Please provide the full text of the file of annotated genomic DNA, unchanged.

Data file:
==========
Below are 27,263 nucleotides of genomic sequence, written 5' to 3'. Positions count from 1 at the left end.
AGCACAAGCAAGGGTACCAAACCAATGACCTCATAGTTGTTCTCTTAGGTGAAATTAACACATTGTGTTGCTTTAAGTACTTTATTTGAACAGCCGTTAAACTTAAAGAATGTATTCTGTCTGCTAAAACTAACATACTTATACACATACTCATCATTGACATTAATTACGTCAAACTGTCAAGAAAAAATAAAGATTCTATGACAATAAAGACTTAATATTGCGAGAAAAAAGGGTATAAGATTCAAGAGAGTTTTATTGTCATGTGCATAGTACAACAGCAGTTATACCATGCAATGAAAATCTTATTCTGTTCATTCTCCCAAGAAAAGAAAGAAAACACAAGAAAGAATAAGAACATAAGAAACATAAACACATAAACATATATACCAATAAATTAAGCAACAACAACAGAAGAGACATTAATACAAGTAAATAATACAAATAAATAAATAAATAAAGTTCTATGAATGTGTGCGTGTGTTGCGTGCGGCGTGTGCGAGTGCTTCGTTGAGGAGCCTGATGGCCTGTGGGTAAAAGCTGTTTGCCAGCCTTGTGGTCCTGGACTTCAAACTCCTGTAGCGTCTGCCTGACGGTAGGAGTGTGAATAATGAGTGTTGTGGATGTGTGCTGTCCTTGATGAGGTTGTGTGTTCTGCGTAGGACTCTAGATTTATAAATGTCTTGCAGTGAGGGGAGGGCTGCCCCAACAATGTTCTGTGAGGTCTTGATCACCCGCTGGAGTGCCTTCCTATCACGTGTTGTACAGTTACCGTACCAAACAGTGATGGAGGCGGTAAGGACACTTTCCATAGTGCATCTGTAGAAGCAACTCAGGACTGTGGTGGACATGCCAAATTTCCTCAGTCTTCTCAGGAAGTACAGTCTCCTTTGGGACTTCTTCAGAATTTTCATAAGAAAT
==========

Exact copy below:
Below are 27,263 nucleotides of genomic sequence, written 5' to 3'. Positions count from 1 at the left end.
AGCACAAGCAAGGGTACCAAACCAATGACCTCATAGTTGTTCTCTTAGGTGAAATTAACACATTGTGTTGCTTTAAGTACTTTATTTGAACAGCCGTTAAACTTAAAGAATGTATTCTGTCTGCTAAAACTAACATACTTATACACATACTCATCATTGACATTAATTACGTCAAACTGTCAAGAAAAAATAAAGATTCTATGACAATAAAGACTTAATATTGCGAGAAAAAAGGGTATAAGATTCAAGAGAGTTTTATTGTCATGTGCATAGTACAACAGCAGTTATACCATGCAATGAAAATCTTATTCTGTTCATTCTCCCAAGAAAAGAAAGAAAACACAAGAAAGAATAAGAACATAAGAAACATAAACACATAAACATATATACCAATAAATTAAGCAACAACAACAGAAGAGACATTAATACAAGTAAATAATACAAATAAATAAATAAATAAAGTTCTATGAATGTGTGCGTGTGTTGCGTGCGGCGTGTGCGAGTGCTTCGTTGAGGAGCCTGATGGCCTGTGGGTAAAAGCTGTTTGCCAGCCTTGTGGTCCTGGACTTCAAACTCCTGTAGCGTCTGCCTGACGGTAGGAGTGTGAATAATGAGTGTTGTGGATGTGTGCTGTCCTTGATGAGGTTGTGTGTTCTGCGTAGGACTCTAGATTTATAAATGTCTTGCAGTGAGGGGAGGGCTGCCCCAACAATGTTCTGTGAGGTCTTGATCACCCGCTGGAGTGCCTTCCTATCACGTGTTGTACAGTTACCGTACCAAACAGTGATGGAGGCGGTAAGGACACTTTCCATAGTGCATCTGTAGAAGCAACTCAGGACTGTGGTGGACATGCCAAATTTCCTCAGTCTTCTCAGGAAGTACAGTCTCCTTTGGGACTTCTTCAGAATTTTCATAAGAAAT